We are in Ohio, so the bus would spend most of it's life in OH, PA, MI, WV, KY, NC, MD, VA. The Appalachians have some impressive uphill grades, but we'd be in no particular hurry to get up or down. We've got a lot of friends in Denver, CO so we might eventually road trip out that direction...but don't need it to be able to power over the Rockies...just putt around the foothills.

Whether for road trips, as a guesthouse, or as base camp HQ I want it to have apartment-sized range top and fridge...don't care about an oven unless that is how it comes. Small shower stall and toilet.

I think to put a small woodburner or pellet built up over one of the wheel wells...and maybe a little closet over the other well. But I have questions about how to best insulate behind the stove (for fire safety).

I have questions about the sequence of conversion steps. Maybe there is a step-by-step document somewhere??? For instance, after tearing out the seats is it good to do a plywood subfloor, or can I click in Pergo right on top of what is there. How I insulate the ceiling, and should I use reflective blanket insulation or try to fiddle with cutting and sizing blue board or pink board - I am not terribly concerned about R-rating, but want to do what is best...or at least reasonably good.

Can the sheet metal on the ceiling be reused or repurposed, or do I have to get new? Like I said, I really know almost nothing at this point...but super eager to learn from you all!
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Old 08-20-2016, 04:55 AM   #6
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The Appalachians are just wee hills compared to the Rockies!
I will say, though, going over Monteagle in TN made me a little nervous.

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Old 08-20-2016, 09:54 AM   #7
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I will continue to Google Search, but is there a PDF online that sequences the steps (even at a high-level) for a conversion project? If anyone has a link, please let me know...or if you have a doc I can give my e-mail address.

I am liking what I am seeing on GovDeals. It definitely seems more affordable than buying off eBay or Craigslist.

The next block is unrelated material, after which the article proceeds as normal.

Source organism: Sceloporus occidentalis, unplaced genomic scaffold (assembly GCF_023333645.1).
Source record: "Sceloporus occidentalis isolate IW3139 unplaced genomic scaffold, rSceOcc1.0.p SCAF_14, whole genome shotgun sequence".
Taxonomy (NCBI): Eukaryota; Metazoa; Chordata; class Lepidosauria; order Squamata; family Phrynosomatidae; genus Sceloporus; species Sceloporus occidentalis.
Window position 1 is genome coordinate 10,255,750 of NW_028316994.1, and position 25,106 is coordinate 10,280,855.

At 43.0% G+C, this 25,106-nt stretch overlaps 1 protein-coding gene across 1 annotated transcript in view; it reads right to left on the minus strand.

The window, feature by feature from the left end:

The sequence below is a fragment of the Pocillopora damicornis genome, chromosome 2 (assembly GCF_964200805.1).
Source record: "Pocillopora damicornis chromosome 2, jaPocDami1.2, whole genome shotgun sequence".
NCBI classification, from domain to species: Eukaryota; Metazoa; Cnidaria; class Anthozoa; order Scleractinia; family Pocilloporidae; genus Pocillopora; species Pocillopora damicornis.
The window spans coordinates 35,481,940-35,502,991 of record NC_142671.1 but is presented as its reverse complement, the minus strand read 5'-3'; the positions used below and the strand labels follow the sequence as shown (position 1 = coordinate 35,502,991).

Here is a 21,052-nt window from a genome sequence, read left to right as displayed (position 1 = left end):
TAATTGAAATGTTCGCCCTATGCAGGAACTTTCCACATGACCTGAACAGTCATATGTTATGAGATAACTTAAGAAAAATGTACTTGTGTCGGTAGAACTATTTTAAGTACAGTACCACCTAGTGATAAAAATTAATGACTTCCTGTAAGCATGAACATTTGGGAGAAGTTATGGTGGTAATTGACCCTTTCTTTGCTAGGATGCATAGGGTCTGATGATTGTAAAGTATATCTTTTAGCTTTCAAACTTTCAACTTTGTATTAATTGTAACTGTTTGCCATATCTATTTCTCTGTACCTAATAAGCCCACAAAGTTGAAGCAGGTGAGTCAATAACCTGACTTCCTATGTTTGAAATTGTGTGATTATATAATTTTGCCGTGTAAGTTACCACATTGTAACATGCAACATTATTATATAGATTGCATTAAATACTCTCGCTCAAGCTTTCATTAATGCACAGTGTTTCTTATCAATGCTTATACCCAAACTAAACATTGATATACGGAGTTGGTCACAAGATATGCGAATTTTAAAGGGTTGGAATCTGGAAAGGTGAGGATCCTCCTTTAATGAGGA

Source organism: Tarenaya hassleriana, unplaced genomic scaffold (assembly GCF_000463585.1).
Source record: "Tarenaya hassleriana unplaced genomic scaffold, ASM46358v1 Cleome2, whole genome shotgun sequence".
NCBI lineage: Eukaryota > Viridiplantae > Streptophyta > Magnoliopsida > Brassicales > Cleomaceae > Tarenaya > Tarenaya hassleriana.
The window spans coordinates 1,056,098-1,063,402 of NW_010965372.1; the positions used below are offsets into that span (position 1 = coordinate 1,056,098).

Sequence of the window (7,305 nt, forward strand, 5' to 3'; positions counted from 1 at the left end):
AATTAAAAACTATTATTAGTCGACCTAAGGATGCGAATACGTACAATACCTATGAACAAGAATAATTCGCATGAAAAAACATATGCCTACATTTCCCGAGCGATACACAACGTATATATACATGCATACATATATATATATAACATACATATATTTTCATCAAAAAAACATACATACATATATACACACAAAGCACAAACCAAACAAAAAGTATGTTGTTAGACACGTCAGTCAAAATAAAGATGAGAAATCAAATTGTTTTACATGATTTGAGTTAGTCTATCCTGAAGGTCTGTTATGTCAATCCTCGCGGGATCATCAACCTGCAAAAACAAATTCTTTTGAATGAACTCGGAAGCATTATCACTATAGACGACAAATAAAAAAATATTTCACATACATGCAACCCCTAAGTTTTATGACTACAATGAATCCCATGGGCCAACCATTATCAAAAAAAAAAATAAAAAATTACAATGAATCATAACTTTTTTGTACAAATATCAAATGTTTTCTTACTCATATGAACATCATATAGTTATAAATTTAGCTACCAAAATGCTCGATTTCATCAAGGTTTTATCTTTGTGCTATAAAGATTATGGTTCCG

I am also amazed, especially with the momentum of the "Tiny House" phenomenon, that companies specializing in Skoolie conversions haven't popped up all over the country. Although I prefer to do most of it DIY, I did perform a search for those type of companies (just out of curiosity) and came up empty...I was surprised since it seems like such a good small biz idea.
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Old 08-20-2016, 10:16 AM   #8
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Engine: DT360
Rated Cap: 7 Row Handicap
International does build teir own coachwork... thats wat an IC bus is..

even my bus andles the appalachains and ive just got a DT-360 and an AT545 and I run on those just fine.. as CB says the rockies are a much different beast not to be taken lightly...

-Christopher
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Old 08-20-2016, 11:06 AM   #9
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I lived in CO for 5 years and drove those mountain roads in everything from Penske box trucks to sports cars. I don't fool around crossing over the Rockies unless there is an absolute need. ...And I know to stay on I-70 or I-80.

Luckily, I've been blessed to travel to all 48 of the contiguous US States and I have lived in 12 of them...just gotta cross AK and HI off my bucket list to have them all, but wouldn't be doing either in a Skoolie